So, yesterday I decided that I needed to get my mind off the pandemic, which seems to have crept into every mental nook and crevice. When I was little, there was a lovely world I escaped to when things pressed down too hard upon my small shoulders, a world of tall grass and sunlight and the reassuring colloquies among mourning doves in the mulberry tree.
These days, I find solace in novels about life in rural England, quiet little villages where everyone knows everyone. There are cottages, of course, their front gardens friendly with hollyhocks and roses, and just enough quirky eccentricity to keep the gossip juices flowing.
There is nothing better for this proclivity than Angela Thirkell’s Barshetshire novels, which natter on about nothing at all and are indistinguishable from each other. I have shared this taste and our extensive Thirkell ttrove with a good friend, ever since we pounced upon a deceased Englishman’s collection at a local rummage sale.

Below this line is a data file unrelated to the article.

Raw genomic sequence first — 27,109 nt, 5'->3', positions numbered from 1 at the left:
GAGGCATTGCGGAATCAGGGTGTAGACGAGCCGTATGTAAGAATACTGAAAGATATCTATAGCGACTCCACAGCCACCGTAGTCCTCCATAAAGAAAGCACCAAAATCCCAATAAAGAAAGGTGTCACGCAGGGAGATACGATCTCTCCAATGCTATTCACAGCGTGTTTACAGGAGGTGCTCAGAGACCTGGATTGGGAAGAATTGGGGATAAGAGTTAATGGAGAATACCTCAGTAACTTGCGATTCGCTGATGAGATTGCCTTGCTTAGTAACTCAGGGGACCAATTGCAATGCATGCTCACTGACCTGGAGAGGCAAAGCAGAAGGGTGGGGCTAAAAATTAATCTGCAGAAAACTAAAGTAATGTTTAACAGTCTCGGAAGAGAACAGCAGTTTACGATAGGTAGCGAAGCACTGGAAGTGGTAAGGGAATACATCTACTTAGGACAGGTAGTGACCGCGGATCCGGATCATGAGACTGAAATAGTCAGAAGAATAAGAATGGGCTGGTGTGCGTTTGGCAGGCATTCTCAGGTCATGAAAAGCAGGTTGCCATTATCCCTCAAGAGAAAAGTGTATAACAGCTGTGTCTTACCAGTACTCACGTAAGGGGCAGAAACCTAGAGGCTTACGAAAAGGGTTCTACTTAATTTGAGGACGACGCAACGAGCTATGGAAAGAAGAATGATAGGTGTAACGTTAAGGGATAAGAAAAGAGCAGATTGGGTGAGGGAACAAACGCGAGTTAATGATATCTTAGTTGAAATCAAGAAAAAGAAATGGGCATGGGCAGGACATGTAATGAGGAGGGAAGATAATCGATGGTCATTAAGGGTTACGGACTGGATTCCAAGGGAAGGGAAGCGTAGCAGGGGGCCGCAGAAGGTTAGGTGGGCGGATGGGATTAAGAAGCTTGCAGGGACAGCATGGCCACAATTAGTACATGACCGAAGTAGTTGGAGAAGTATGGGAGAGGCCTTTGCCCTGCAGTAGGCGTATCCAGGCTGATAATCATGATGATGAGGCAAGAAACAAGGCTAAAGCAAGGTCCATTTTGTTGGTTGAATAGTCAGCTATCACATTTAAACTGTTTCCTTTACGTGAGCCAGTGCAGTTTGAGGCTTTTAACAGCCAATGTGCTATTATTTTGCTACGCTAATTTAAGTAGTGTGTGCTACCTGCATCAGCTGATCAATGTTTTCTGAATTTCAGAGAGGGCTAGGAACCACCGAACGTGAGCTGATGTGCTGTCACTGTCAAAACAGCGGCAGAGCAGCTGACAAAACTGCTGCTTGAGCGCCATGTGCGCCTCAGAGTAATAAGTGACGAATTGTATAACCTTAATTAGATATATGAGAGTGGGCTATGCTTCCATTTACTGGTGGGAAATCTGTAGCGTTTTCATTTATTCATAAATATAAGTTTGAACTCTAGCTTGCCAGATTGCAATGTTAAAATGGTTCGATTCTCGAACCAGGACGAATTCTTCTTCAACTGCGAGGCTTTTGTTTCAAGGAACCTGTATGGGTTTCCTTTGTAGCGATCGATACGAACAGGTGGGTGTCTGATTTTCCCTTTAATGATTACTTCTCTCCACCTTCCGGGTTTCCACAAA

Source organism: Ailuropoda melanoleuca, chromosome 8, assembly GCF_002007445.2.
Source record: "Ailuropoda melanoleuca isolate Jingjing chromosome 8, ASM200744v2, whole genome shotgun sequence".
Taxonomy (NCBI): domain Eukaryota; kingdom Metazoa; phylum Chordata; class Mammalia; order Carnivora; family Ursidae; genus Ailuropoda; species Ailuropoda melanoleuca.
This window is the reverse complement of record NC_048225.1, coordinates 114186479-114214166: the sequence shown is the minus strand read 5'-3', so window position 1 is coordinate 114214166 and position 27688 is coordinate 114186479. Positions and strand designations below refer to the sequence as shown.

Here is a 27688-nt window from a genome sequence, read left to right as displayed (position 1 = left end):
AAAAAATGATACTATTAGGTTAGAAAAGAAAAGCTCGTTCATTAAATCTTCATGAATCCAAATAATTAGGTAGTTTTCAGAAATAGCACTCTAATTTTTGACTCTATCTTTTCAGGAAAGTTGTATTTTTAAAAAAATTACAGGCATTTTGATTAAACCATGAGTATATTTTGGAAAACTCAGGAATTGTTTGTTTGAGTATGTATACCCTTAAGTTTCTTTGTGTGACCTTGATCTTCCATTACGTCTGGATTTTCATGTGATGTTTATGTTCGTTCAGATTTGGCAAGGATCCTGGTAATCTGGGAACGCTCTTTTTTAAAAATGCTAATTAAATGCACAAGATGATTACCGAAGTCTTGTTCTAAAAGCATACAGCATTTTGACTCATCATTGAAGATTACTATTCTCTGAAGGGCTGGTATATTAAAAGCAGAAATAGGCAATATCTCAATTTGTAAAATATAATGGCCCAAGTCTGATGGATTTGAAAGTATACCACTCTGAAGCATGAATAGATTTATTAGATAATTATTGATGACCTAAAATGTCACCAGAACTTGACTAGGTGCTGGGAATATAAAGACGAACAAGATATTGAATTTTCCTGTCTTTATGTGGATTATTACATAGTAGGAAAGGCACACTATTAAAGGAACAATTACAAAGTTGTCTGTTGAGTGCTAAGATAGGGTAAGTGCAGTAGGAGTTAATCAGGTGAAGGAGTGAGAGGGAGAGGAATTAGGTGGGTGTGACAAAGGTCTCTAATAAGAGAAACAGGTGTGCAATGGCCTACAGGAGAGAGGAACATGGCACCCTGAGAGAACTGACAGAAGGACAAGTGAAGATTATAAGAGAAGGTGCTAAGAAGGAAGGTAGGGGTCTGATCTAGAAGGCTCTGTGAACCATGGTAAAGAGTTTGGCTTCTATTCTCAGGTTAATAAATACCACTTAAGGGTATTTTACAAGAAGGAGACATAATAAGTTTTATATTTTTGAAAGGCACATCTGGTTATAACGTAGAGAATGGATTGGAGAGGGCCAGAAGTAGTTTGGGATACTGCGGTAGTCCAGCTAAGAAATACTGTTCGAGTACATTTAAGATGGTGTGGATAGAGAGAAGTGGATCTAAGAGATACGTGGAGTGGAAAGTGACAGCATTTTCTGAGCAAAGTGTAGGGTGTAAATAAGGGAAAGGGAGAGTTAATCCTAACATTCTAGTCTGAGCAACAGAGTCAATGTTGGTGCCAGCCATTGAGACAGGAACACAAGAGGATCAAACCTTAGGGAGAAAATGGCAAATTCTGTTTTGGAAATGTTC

So, in the present exigency, we swapped the novels we haven’t read (or have forgotten we’ve read) and I’ve been off and away at the end of each and every day of isolation, content in some English village of the mind.
But last night, with months of quarantine yet to come, I realized there was only one Thirkell left on my bedside table. And then, oh frabjous joy, I found J.L. Carr’s A Month in the Country on my Kindle – an old church, a vicar, a shell-shocked World War I veteran – it would do for now. After that, it would be back to my collection of P.G. Wodehouse and E.F. Benson, who also write the same English village novel over and over about nothing much at all.
Of course, it’s all unrealistic escapism – that’s what makes these novels so comforting in our present perils, which are much more like what went on in the Lincolnshire village my own ancestors escaped from by the skin of their teeth.